|*Note: Originations are viewed one quarter in arrears to account for reporting lag and ensure all accounts are included in the data. Hence, Q1 2018 is the latest data. Lowest origination levels occurred in the following timeframes: Mortgage (Q1 2014); Auto (Q4 2008); Credit Card (Q1 2010); Personal Loans (Q1 2010).|
“While we have seen a rebound in originations across all products since hitting their lowest respective levels from the crisis, there has been a shift in lender strategy, most noticeably in the mortgage market,” said Komos. “In mortgage, originations have rebounded from a low observed in Q1 2014, but are still down relative to 2008. The downward shift was driven by a large reduction in subprime lending due to lender contraction immediately following the crisis. In fact, subprime share of mortgage originations has dropped by almost 50% since 2008. There has also been a shift in the types of products available to consumers relative to before the financial crisis, which may have also created less access for risky populations of consumers in mortgage.”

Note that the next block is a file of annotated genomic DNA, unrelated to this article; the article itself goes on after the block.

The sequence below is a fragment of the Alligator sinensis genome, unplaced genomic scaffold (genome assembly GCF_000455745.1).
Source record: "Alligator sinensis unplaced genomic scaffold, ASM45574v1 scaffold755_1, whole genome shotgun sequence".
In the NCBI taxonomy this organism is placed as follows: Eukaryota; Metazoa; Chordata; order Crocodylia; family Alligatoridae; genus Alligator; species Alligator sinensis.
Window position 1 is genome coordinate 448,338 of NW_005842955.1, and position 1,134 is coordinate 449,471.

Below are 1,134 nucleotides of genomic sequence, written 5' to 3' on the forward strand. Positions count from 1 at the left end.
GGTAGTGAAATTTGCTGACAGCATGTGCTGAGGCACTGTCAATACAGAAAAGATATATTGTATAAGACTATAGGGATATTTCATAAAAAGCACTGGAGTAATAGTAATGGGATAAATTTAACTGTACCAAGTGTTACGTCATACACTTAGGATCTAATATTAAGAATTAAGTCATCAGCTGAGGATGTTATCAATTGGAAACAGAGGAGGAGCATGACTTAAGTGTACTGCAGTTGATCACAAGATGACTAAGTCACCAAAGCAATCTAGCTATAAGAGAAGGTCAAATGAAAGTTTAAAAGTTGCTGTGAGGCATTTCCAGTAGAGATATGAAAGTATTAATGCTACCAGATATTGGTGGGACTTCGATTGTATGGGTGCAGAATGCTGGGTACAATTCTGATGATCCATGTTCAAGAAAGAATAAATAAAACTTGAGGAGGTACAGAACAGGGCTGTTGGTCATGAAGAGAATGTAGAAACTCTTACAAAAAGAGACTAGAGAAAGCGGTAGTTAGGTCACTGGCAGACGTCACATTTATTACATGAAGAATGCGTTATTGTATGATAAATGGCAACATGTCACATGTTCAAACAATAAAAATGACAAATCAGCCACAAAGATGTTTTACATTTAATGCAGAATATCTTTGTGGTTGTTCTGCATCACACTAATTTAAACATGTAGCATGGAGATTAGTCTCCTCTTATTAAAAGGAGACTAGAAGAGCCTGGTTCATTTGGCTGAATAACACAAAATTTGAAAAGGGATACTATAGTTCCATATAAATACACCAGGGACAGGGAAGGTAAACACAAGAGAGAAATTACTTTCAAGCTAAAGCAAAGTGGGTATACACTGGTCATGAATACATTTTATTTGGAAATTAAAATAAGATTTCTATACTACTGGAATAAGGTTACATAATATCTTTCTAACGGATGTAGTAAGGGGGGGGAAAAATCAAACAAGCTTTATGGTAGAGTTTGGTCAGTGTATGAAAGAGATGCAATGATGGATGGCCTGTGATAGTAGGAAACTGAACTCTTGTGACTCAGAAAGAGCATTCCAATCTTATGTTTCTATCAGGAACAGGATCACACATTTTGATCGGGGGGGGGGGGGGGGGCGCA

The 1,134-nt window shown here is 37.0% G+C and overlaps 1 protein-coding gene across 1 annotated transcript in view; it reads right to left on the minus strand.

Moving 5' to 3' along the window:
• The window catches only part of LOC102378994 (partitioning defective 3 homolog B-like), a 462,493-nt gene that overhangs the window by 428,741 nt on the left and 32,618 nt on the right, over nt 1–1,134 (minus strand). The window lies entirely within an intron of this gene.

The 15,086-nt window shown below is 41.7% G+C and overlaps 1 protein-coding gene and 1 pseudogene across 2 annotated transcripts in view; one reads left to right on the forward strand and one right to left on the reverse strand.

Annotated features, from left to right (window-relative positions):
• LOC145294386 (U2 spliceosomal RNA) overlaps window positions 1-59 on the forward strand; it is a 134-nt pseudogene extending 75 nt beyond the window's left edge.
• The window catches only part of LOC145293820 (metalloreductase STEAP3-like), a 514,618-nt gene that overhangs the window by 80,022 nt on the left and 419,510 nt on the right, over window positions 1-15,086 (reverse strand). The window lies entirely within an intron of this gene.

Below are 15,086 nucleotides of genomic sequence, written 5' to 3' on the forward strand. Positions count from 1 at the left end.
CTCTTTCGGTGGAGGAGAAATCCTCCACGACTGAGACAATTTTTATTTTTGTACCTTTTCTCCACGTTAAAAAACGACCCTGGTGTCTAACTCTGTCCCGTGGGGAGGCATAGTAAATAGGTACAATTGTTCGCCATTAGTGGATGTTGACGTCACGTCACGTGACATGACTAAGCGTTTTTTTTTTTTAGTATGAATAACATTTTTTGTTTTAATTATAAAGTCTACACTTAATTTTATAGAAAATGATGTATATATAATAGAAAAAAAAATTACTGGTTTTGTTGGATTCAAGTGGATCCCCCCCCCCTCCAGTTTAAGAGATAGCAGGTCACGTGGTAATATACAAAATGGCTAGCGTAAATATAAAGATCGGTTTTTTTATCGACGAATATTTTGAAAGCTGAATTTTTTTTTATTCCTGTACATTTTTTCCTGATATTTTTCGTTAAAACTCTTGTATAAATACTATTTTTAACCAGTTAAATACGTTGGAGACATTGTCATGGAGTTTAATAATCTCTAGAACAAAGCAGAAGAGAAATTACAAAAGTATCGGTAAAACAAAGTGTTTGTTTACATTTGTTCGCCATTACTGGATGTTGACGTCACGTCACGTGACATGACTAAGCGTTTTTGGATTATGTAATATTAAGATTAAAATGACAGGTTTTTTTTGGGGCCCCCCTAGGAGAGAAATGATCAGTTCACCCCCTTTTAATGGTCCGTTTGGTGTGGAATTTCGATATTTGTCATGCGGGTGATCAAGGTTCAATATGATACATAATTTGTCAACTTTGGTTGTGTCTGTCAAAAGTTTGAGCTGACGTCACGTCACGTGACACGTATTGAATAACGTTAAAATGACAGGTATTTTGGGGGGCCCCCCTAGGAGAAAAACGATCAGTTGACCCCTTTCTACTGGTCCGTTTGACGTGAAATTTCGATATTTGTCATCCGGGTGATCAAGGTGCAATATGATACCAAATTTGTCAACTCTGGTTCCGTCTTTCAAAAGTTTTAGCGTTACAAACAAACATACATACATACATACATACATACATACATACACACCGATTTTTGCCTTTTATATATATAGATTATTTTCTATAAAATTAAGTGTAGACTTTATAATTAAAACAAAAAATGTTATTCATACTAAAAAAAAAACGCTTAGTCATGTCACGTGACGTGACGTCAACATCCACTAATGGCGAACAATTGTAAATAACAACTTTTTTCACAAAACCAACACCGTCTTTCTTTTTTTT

“Conversely, the growth that we are more recently seeing in mortgages is coming from the lowest-risk consumers. There are more super prime accounts in 2018 than there were in 2008, though account volume has reduced for every other risk tier. Most recently, however, we have started to observe lenders providing greater credit access across the full risk spectrum, compared to the period 2010-2015, as the economy and housing market have recovered,” continued Komos.